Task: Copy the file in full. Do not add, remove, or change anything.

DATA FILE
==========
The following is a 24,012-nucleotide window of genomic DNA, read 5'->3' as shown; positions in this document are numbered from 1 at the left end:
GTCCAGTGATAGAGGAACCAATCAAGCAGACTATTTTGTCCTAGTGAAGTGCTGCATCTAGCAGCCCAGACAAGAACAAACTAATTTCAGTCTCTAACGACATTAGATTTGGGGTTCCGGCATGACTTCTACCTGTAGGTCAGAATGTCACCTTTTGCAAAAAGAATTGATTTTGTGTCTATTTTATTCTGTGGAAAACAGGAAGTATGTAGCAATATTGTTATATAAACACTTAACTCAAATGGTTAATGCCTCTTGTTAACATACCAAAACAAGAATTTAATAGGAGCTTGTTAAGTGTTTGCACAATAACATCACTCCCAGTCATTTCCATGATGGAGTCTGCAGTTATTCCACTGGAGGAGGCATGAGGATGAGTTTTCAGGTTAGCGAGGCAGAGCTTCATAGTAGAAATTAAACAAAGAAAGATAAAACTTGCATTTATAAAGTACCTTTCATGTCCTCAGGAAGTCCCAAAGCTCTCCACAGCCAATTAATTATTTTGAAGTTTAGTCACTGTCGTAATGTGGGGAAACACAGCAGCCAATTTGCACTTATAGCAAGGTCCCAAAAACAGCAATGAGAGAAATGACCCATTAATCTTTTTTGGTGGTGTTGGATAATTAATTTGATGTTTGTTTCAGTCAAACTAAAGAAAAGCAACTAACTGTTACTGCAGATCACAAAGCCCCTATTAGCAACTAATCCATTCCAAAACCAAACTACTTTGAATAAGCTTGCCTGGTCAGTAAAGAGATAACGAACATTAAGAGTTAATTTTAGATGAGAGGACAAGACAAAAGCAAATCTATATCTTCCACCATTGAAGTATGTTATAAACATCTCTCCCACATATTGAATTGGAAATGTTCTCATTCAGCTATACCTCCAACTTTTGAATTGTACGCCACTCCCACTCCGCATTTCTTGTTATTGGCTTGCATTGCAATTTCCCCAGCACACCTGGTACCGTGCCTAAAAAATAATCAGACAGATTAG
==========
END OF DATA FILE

The following is a 24,012-nucleotide window of genomic DNA, read 5'->3' as shown; positions in this document are numbered from 1 at the left end:
GTCCAGTGATAGAGGAACCAATCAAGCAGACTATTTTGTCCTAGTGAAGTGCTGCATCTAGCAGCCCAGACAAGAACAAACTAATTTCAGTCTCTAACGACATTAGATTTGGGGTTCCGGCATGACTTCTACCTGTAGGTCAGAATGTCACCTTTTGCAAAAAGAATTGATTTTGTGTCTATTTTATTCTGTGGAAAACAGGAAGTATGTAGCAATATTGTTATATAAACACTTAACTCAAATGGTTAATGCCTCTTGTTAACATACCAAAACAAGAATTTAATAGGAGCTTGTTAAGTGTTTGCACAATAACATCACTCCCAGTCATTTCCATGATGGAGTCTGCAGTTATTCCACTGGAGGAGGCATGAGGATGAGTTTTCAGGTTAGCGAGGCAGAGCTTCATAGTAGAAATTAAACAAAGAAAGATAAAACTTGCATTTATAAAGTACCTTTCATGTCCTCAGGAAGTCCCAAAGCTCTCCACAGCCAATTAATTATTTTGAAGTTTAGTCACTGTCGTAATGTGGGGAAACACAGCAGCCAATTTGCACTTATAGCAAGGTCCCAAAAACAGCAATGAGAGAAATGACCCATTAATCTTTTTTGGTGGTGTTGGATAATTAATTTGATGTTTGTTTCAGTCAAACTAAAGAAAAGCAACTAACTGTTACTGCAGATCACAAAGCCCCTATTAGCAACTAATCCATTCCAAAACCAAACTACTTTGAATAAGCTTGCCTGGTCAGTAAAGAGATAACGAACATTAAGAGTTAATTTTAGATGAGAGGACAAGACAAAAGCAAATCTATATCTTCCACCATTGAAGTATGTTATAAACATCTCTCCCACATATTGAATTGGAAATGTTCTCATTCAGCTATACCTCCAACTTTTGAATTGTACGCCACTCCCACTCCGCATTTCTTGTTATTGGCTTGCATTGCAATTTCCCCAGCACACCTGGTACCGTGCCTAAAAAATAATCAGACAGATTAG